This documentary promoting the joys of life in a Soviet village centers around the activities of the Young Pioneers. These children are constantly busy, pasting propaganda posters on walls,... See full summary »
This documentary promoting the joys of life in a Soviet village centers around the activities of the Young Pioneers. These children are constantly busy, pasting propaganda posters on walls, distributing hand bills, exhorting all to "buy from the cooperative" as opposed to the Public Sector, promoting temperance, and helping poor widows. Experimental portions of the film, projected in reverse, feature the un-slaughtering of a bull and the un-baking of bread. Written by
George S. Davis
visually alive and sometimes complex, though not for the tiresome
I watched this film as part of a documentary film class, and it was at least visually one of the best I had seen. It's got a real quality to it that tries to separate itself, unintentionally of course, from the more simple propaganda films. Of course, many of the images here are displayed to show the working life of the people, some of the levity, the everyday occurrences, and mostly enveloped in scenes revolving around children. Much of this is meant, for the period, to rally support for the causes of the time, as Dziga Vertov, at least from his writings, comes off as wanting immediate change through the power of the cinema.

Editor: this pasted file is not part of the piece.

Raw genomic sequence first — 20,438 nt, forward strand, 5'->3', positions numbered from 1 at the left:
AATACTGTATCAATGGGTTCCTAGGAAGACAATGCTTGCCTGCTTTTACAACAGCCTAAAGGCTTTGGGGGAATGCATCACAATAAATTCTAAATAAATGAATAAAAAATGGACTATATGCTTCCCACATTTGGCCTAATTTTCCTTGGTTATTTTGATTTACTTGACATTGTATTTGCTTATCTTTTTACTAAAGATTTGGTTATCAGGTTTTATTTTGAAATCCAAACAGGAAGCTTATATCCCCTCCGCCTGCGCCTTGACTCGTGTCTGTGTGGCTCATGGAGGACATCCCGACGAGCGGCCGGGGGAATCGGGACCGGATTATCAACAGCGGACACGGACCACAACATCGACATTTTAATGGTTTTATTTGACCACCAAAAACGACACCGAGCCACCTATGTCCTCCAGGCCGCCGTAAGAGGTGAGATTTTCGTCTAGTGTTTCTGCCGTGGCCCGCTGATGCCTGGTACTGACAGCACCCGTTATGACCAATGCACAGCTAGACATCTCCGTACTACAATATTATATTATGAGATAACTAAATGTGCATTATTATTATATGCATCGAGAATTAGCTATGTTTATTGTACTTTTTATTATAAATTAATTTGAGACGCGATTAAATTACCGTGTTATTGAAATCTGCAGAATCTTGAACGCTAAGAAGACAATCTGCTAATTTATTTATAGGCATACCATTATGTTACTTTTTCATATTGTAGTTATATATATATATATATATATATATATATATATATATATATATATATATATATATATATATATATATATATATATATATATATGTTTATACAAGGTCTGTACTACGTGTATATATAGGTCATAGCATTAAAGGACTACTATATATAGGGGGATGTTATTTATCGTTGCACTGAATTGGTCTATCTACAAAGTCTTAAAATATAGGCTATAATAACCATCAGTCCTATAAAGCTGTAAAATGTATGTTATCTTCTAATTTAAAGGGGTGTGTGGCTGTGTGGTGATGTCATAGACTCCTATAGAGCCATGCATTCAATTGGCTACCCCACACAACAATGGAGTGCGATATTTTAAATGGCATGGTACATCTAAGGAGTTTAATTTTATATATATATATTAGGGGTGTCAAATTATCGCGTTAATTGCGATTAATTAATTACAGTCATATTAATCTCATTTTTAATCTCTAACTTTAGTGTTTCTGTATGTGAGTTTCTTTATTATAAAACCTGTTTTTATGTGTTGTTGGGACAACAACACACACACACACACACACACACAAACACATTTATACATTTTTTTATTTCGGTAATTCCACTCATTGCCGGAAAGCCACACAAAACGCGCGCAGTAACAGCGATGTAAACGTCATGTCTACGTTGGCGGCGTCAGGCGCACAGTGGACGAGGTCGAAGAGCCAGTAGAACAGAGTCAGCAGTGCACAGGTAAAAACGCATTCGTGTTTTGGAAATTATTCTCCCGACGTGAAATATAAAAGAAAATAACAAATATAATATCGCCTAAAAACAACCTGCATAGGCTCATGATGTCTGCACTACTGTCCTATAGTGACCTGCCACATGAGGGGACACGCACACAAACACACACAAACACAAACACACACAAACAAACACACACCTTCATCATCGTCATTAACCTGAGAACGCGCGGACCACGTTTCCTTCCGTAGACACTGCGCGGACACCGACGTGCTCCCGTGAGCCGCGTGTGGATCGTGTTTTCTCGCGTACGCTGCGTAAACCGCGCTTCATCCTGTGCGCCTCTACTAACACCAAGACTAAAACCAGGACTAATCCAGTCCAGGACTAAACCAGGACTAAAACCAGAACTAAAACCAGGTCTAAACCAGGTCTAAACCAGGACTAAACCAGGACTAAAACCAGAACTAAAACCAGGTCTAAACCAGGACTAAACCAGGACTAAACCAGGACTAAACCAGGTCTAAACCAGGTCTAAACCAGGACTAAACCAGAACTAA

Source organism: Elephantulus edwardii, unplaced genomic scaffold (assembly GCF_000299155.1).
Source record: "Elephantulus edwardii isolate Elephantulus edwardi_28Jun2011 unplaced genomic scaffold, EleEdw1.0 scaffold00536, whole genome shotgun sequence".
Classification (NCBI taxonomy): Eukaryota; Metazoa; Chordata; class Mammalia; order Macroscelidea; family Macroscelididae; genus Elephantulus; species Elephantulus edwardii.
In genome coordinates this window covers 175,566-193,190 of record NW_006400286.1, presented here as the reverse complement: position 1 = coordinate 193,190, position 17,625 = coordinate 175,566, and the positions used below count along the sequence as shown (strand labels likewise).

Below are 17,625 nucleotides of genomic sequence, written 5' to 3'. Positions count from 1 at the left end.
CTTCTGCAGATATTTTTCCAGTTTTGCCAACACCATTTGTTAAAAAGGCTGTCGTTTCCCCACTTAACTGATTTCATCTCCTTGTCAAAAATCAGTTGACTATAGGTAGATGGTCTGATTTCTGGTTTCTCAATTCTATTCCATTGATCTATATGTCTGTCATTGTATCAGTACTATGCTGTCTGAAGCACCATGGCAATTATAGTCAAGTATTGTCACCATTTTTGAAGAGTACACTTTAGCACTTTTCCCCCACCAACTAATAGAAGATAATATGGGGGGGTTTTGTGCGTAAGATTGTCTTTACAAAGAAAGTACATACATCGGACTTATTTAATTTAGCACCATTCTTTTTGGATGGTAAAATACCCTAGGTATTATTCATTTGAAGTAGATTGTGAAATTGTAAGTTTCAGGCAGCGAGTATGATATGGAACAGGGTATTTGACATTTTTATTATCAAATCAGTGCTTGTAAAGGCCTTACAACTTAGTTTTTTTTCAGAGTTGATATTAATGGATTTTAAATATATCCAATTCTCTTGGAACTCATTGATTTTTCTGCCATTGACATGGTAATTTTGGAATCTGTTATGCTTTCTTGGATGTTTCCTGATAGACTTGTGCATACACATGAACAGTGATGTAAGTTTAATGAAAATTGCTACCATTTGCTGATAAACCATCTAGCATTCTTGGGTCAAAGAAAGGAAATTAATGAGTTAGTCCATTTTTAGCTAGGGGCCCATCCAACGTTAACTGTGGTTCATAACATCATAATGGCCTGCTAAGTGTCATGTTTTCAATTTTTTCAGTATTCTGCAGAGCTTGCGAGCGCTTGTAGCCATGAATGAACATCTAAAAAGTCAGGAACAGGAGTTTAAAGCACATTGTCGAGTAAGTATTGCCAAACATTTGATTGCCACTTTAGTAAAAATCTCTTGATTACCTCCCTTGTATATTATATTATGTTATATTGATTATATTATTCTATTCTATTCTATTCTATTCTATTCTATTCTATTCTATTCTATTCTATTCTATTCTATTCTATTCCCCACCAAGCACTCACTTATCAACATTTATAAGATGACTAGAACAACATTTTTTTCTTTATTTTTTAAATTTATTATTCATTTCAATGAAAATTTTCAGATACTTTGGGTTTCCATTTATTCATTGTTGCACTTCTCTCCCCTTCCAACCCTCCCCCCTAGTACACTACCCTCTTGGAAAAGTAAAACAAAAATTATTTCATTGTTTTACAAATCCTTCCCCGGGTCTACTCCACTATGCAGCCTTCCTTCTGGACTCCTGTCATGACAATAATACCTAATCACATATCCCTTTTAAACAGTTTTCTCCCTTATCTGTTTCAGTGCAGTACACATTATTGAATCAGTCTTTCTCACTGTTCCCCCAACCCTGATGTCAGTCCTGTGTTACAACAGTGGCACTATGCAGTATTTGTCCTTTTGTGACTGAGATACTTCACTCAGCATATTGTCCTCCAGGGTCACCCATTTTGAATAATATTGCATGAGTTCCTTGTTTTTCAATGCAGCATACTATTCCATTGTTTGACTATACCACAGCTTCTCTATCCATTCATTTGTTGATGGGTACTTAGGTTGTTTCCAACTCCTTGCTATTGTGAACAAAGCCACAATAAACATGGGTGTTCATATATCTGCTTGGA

Over time, as it is silent and- due to the staging of some of the scenes (the opening vodka blintz is amazing, if maybe not seeming all the way on-the-spot real)- doesn't inspire the greatest amount of attention to detail though. Despite some of the lesser qualities of the film, the pure cinematic abandon and confidence in this new emerging way of telling stories in a subjective lens detailing real life endures to this day. Seeing some of these scenes with the pioneers, their practices, is pretty amusing. And a little trick involving the bull going backwards on the beltway is also close to being funny (and riffing on tricks already at use in comedies. But more than anything innovations like these strike a chord within their apparent themes. Messages do abound in the film, but it's not entirely the focus here. What it really is is just a fearless (for its time), fascinating use of the silent portable camera, where shots could be possible that weren't before giving more chances to capture a truth in life not found in studios. Even as it's years after the Russian revolution and the country's cinematic aspirations change drastically, something quirky and sincerely made like this is worth a look. If nothing else as film history, like one of the first examples of what today is reality TV, or rather what's really lacking in it.
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